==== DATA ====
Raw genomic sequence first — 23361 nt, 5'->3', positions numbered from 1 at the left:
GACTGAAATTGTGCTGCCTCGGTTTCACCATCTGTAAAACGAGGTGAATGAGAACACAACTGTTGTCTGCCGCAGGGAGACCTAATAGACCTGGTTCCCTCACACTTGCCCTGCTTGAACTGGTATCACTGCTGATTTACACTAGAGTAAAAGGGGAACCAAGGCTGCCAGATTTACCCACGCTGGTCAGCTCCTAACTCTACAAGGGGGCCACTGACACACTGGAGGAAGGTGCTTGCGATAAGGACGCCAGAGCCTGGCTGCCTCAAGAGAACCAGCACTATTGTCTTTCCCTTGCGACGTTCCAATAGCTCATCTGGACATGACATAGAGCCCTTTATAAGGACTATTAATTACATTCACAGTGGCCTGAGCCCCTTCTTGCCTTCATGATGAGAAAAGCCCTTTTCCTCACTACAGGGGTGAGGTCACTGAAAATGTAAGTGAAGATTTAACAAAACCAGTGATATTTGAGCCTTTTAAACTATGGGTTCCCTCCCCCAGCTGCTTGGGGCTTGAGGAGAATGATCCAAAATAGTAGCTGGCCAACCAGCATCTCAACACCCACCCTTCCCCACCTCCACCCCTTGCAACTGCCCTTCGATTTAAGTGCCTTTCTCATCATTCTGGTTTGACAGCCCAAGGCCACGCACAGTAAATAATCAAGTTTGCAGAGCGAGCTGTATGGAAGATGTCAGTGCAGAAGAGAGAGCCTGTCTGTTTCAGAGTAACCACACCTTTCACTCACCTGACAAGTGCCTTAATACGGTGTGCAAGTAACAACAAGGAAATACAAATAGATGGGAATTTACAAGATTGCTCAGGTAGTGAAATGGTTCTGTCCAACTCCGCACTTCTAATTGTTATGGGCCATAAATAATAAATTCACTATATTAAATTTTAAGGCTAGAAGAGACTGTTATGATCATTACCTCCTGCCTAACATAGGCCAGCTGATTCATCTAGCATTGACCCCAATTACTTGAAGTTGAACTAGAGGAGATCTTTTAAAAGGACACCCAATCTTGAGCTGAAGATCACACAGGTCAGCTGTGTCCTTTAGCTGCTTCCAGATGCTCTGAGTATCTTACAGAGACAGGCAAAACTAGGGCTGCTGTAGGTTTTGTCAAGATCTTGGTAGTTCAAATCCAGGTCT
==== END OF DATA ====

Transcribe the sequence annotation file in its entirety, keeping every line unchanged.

Raw genomic sequence first — 23361 nt, 5'->3', positions numbered from 1 at the left:
GACTGAAATTGTGCTGCCTCGGTTTCACCATCTGTAAAACGAGGTGAATGAGAACACAACTGTTGTCTGCCGCAGGGAGACCTAATAGACCTGGTTCCCTCACACTTGCCCTGCTTGAACTGGTATCACTGCTGATTTACACTAGAGTAAAAGGGGAACCAAGGCTGCCAGATTTACCCACGCTGGTCAGCTCCTAACTCTACAAGGGGGCCACTGACACACTGGAGGAAGGTGCTTGCGATAAGGACGCCAGAGCCTGGCTGCCTCAAGAGAACCAGCACTATTGTCTTTCCCTTGCGACGTTCCAATAGCTCATCTGGACATGACATAGAGCCCTTTATAAGGACTATTAATTACATTCACAGTGGCCTGAGCCCCTTCTTGCCTTCATGATGAGAAAAGCCCTTTTCCTCACTACAGGGGTGAGGTCACTGAAAATGTAAGTGAAGATTTAACAAAACCAGTGATATTTGAGCCTTTTAAACTATGGGTTCCCTCCCCCAGCTGCTTGGGGCTTGAGGAGAATGATCCAAAATAGTAGCTGGCCAACCAGCATCTCAACACCCACCCTTCCCCACCTCCACCCCTTGCAACTGCCCTTCGATTTAAGTGCCTTTCTCATCATTCTGGTTTGACAGCCCAAGGCCACGCACAGTAAATAATCAAGTTTGCAGAGCGAGCTGTATGGAAGATGTCAGTGCAGAAGAGAGAGCCTGTCTGTTTCAGAGTAACCACACCTTTCACTCACCTGACAAGTGCCTTAATACGGTGTGCAAGTAACAACAAGGAAATACAAATAGATGGGAATTTACAAGATTGCTCAGGTAGTGAAATGGTTCTGTCCAACTCCGCACTTCTAATTGTTATGGGCCATAAATAATAAATTCACTATATTAAATTTTAAGGCTAGAAGAGACTGTTATGATCATTACCTCCTGCCTAACATAGGCCAGCTGATTCATCTAGCATTGACCCCAATTACTTGAAGTTGAACTAGAGGAGATCTTTTAAAAGGACACCCAATCTTGAGCTGAAGATCACACAGGTCAGCTGTGTCCTTTAGCTGCTTCCAGATGCTCTGAGTATCTTACAGAGACAGGCAAAACTAGGGCTGCTGTAGGTTTTGTCAAGATCTTGGTAGTTCAAATCCAGGTCT